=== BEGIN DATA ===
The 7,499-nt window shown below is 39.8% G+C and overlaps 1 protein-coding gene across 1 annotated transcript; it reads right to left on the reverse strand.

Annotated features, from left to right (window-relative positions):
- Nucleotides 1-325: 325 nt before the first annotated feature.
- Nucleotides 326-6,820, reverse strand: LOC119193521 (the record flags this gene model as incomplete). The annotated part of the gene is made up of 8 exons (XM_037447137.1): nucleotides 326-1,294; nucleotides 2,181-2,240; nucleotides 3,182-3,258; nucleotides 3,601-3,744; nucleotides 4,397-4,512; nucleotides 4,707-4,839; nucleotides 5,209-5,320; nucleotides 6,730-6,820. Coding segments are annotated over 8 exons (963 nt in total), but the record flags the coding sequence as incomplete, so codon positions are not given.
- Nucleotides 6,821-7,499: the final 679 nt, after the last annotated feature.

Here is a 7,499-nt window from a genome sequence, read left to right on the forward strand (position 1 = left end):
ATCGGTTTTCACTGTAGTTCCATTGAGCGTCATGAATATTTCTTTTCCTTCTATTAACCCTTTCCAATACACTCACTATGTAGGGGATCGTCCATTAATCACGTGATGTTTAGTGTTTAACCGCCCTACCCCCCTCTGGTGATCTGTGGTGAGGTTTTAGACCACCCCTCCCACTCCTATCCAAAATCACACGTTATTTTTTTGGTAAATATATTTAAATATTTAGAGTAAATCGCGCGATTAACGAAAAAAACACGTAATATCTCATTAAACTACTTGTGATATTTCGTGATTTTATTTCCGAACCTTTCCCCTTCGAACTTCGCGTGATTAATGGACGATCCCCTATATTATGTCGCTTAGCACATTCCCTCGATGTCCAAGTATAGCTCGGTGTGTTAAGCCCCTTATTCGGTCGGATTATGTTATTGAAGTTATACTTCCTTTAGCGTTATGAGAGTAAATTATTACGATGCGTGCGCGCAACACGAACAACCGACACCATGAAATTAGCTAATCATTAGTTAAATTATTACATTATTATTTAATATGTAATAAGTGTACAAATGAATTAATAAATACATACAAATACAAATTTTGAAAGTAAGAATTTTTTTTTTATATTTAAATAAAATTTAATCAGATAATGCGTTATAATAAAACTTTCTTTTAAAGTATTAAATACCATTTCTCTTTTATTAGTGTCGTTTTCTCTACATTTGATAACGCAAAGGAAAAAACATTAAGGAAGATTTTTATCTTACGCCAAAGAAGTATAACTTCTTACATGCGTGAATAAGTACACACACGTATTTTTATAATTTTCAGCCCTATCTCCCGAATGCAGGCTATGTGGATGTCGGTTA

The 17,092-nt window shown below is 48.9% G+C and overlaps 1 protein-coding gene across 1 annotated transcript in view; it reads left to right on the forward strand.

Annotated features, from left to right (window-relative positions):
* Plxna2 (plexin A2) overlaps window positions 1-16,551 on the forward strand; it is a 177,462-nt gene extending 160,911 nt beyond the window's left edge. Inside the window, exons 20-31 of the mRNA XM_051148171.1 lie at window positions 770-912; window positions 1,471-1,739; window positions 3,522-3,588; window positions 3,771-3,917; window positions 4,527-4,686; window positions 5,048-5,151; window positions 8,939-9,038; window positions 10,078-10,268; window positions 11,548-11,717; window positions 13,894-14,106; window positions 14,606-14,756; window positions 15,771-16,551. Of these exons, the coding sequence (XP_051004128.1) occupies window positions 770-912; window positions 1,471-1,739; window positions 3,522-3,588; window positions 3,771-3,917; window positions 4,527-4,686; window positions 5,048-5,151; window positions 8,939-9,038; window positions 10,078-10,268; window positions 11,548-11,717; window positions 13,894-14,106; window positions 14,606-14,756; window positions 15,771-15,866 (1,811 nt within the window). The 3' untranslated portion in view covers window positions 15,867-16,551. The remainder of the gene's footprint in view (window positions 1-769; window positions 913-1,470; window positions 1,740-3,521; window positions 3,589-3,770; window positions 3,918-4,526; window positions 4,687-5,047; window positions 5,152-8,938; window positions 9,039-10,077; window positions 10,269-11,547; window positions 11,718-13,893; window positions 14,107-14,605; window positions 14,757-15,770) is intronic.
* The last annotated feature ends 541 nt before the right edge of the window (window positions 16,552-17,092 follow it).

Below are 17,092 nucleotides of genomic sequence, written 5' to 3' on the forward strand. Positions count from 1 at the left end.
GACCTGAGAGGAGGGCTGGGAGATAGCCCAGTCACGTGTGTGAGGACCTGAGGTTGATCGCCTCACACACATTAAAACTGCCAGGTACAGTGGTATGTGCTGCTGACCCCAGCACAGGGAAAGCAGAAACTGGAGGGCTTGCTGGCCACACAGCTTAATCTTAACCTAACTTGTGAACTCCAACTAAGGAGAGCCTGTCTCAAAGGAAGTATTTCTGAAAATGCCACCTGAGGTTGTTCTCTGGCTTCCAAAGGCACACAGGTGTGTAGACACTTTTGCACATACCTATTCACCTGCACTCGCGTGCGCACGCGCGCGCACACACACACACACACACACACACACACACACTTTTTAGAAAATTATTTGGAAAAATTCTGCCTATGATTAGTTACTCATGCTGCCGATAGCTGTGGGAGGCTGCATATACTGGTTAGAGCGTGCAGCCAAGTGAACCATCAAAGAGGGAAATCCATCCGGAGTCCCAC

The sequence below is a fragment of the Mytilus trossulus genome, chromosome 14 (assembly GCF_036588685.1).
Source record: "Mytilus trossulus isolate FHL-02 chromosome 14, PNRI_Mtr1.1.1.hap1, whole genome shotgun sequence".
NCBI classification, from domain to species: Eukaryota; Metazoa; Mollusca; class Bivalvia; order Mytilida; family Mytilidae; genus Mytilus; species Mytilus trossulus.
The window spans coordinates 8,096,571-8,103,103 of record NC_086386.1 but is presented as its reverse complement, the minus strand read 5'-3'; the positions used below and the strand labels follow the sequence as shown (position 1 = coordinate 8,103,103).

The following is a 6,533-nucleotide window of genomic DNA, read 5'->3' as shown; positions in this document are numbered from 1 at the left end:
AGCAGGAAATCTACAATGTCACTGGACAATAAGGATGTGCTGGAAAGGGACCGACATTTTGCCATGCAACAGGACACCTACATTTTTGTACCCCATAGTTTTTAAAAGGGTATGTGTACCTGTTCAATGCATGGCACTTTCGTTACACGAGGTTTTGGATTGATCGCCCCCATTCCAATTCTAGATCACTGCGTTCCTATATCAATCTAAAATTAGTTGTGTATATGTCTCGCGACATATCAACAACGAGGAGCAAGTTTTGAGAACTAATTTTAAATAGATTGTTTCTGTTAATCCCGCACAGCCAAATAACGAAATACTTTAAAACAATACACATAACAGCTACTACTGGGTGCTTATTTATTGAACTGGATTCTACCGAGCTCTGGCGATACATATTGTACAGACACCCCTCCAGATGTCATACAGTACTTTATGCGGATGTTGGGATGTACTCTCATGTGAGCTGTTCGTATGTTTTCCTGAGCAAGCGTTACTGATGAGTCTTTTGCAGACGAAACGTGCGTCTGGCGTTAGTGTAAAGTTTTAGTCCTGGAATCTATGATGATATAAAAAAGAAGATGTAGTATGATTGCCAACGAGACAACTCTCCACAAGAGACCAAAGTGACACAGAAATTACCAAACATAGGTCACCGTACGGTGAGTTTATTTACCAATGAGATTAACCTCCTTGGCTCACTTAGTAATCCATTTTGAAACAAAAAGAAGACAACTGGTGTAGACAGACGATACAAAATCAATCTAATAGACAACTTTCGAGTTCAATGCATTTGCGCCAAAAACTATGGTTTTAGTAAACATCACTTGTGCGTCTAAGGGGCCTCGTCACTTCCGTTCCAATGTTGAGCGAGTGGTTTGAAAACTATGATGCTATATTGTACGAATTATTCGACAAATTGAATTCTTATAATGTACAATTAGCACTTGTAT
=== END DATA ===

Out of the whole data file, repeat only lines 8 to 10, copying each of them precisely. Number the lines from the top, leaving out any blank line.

The 17,092-nt window shown below is 48.9% G+C and overlaps 1 protein-coding gene across 1 annotated transcript in view; it reads left to right on the forward strand.

Annotated features, from left to right (window-relative positions):
* Plxna2 (plexin A2) overlaps window positions 1-16,551 on the forward strand; it is a 177,462-nt gene extending 160,911 nt beyond the window's left edge. Inside the window, exons 20-31 of the mRNA XM_051148171.1 lie at window positions 770-912; window positions 1,471-1,739; window positions 3,522-3,588; window positions 3,771-3,917; window positions 4,527-4,686; window positions 5,048-5,151; window positions 8,939-9,038; window positions 10,078-10,268; window positions 11,548-11,717; window positions 13,894-14,106; window positions 14,606-14,756; window positions 15,771-16,551. Of these exons, the coding sequence (XP_051004128.1) occupies window positions 770-912; window positions 1,471-1,739; window positions 3,522-3,588; window positions 3,771-3,917; window positions 4,527-4,686; window positions 5,048-5,151; window positions 8,939-9,038; window positions 10,078-10,268; window positions 11,548-11,717; window positions 13,894-14,106; window positions 14,606-14,756; window positions 15,771-15,866 (1,811 nt within the window). The 3' untranslated portion in view covers window positions 15,867-16,551. The remainder of the gene's footprint in view (window positions 1-769; window positions 913-1,470; window positions 1,740-3,521; window positions 3,589-3,770; window positions 3,918-4,526; window positions 4,687-5,047; window positions 5,152-8,938; window positions 9,039-10,077; window positions 10,269-11,547; window positions 11,718-13,893; window positions 14,107-14,605; window positions 14,757-15,770) is intronic.